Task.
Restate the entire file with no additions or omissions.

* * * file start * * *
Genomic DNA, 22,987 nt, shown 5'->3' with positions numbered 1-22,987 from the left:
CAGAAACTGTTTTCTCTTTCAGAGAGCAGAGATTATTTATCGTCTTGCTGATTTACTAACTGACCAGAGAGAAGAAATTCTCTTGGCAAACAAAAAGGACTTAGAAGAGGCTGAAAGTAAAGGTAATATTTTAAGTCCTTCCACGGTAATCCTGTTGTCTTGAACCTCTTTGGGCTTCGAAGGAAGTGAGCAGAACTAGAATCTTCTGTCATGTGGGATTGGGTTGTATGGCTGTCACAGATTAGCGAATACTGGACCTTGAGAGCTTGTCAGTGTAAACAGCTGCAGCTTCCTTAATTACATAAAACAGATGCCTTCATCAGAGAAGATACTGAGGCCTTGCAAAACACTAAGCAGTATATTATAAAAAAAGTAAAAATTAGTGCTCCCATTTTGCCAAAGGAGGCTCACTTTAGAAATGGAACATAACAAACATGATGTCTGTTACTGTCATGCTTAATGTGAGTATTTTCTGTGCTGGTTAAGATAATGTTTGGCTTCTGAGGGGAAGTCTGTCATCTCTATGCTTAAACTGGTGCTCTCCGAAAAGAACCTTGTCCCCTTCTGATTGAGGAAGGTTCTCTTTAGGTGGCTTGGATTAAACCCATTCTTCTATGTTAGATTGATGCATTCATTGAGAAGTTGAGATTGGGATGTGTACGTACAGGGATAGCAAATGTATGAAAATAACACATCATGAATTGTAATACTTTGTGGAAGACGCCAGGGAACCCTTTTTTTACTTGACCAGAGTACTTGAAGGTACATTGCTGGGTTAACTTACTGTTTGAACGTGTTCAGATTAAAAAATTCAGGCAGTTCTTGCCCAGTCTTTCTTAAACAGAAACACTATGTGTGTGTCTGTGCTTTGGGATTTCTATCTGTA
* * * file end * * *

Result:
Genomic DNA, 22,987 nt, shown 5'->3' with positions numbered 1-22,987 from the left:
CAGAAACTGTTTTCTCTTTCAGAGAGCAGAGATTATTTATCGTCTTGCTGATTTACTAACTGACCAGAGAGAAGAAATTCTCTTGGCAAACAAAAAGGACTTAGAAGAGGCTGAAAGTAAAGGTAATATTTTAAGTCCTTCCACGGTAATCCTGTTGTCTTGAACCTCTTTGGGCTTCGAAGGAAGTGAGCAGAACTAGAATCTTCTGTCATGTGGGATTGGGTTGTATGGCTGTCACAGATTAGCGAATACTGGACCTTGAGAGCTTGTCAGTGTAAACAGCTGCAGCTTCCTTAATTACATAAAACAGATGCCTTCATCAGAGAAGATACTGAGGCCTTGCAAAACACTAAGCAGTATATTATAAAAAAAGTAAAAATTAGTGCTCCCATTTTGCCAAAGGAGGCTCACTTTAGAAATGGAACATAACAAACATGATGTCTGTTACTGTCATGCTTAATGTGAGTATTTTCTGTGCTGGTTAAGATAATGTTTGGCTTCTGAGGGGAAGTCTGTCATCTCTATGCTTAAACTGGTGCTCTCCGAAAAGAACCTTGTCCCCTTCTGATTGAGGAAGGTTCTCTTTAGGTGGCTTGGATTAAACCCATTCTTCTATGTTAGATTGATGCATTCATTGAGAAGTTGAGATTGGGATGTGTACGTACAGGGATAGCAAATGTATGAAAATAACACATCATGAATTGTAATACTTTGTGGAAGACGCCAGGGAACCCTTTTTTTACTTGACCAGAGTACTTGAAGGTACATTGCTGGGTTAACTTACTGTTTGAACGTGTTCAGATTAAAAAATTCAGGCAGTTCTTGCCCAGTCTTTCTTAAACAGAAACACTATGTGTGTGTCTGTGCTTTGGGATTTCTATCTGTA